Routine as a coping strategy

Coping with life in the midst of enduring heart-crushing pain can often seem impossible. Coping with the pain and trying to be “okay” for your children can be even more difficult. A wise woman, who jokingly refers to herself as a “recovered divorcee turned guru”, helped me through a very very scary, sad and stressful time.

She advised me to create a daily routine. Just like children thrive on discipline, boundaries and routine, so do adults. We sat down and made three lists: the “must do list”, the “mental health list” and the “feel good list”.

Things on the must-do list included all the non-negotiable chores in my daily routine – grocery shopping, school lifting and homework-supervising.

My mental health list included things that were vital for my mental health and stability, like scheduling time for meals and exercise, even if it was only a twenty minute walk.

The feel-good list included activities like listening to music, dancing, reading and writing – things that fed my soul and made my heart happy.

 Scheduling a routine during the week was actually quite easy. Being a working mom, there is seldom much free time. Creating a routine on the weekends was slightly trickier. It was even more difficult to create a routine on the weekends when my children were with my ex husband. In the beginning, I was so paralyzed by my pain that I found difficultly even thinking what I would derive pleasure from doing. As my pain lifted, I looked forward to Monday evenings, when I would sit and schedule my week ahead. I found that having a plan for my “childless” weekends calmed my panic and anxiety. Eventually, I actually began looking forward to the weekends that I had planned. I no longer felt the anticipatory loneliness and dread.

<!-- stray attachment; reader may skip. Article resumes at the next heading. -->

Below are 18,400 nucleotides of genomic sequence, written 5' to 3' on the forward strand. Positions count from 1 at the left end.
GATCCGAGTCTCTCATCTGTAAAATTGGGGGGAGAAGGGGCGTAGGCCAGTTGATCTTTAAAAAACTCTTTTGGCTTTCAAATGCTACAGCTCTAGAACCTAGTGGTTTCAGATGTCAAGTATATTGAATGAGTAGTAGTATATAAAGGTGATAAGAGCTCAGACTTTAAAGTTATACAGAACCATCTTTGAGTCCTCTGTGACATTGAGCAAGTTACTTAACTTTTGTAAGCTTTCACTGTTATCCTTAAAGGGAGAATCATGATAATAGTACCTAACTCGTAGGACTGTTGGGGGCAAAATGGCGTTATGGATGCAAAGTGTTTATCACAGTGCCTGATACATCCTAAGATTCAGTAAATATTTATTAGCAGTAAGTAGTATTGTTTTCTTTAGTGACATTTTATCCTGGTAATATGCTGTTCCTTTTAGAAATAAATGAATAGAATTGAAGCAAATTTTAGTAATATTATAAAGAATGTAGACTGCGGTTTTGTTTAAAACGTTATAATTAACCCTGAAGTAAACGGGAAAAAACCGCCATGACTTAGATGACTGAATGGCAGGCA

When I was no longer in such deep grief, I began scheduling time for morning journalling and for making lists of things I was grateful for. I found the journalling to be exceptionally therapeutic and it was quite astonishing to page back and see how far I had progressed. Scheduling formal time for journalling and making my gratitude lists ensured that I actually got round to doing them.

 Being newly divorced was a sad, scary and daunting place. Creating a formal routine which allowed time for all that was mandatory, necessary and soul-nurturing was a huge stepping-stone in my journey to recovery and finding ultimate happiness.

 

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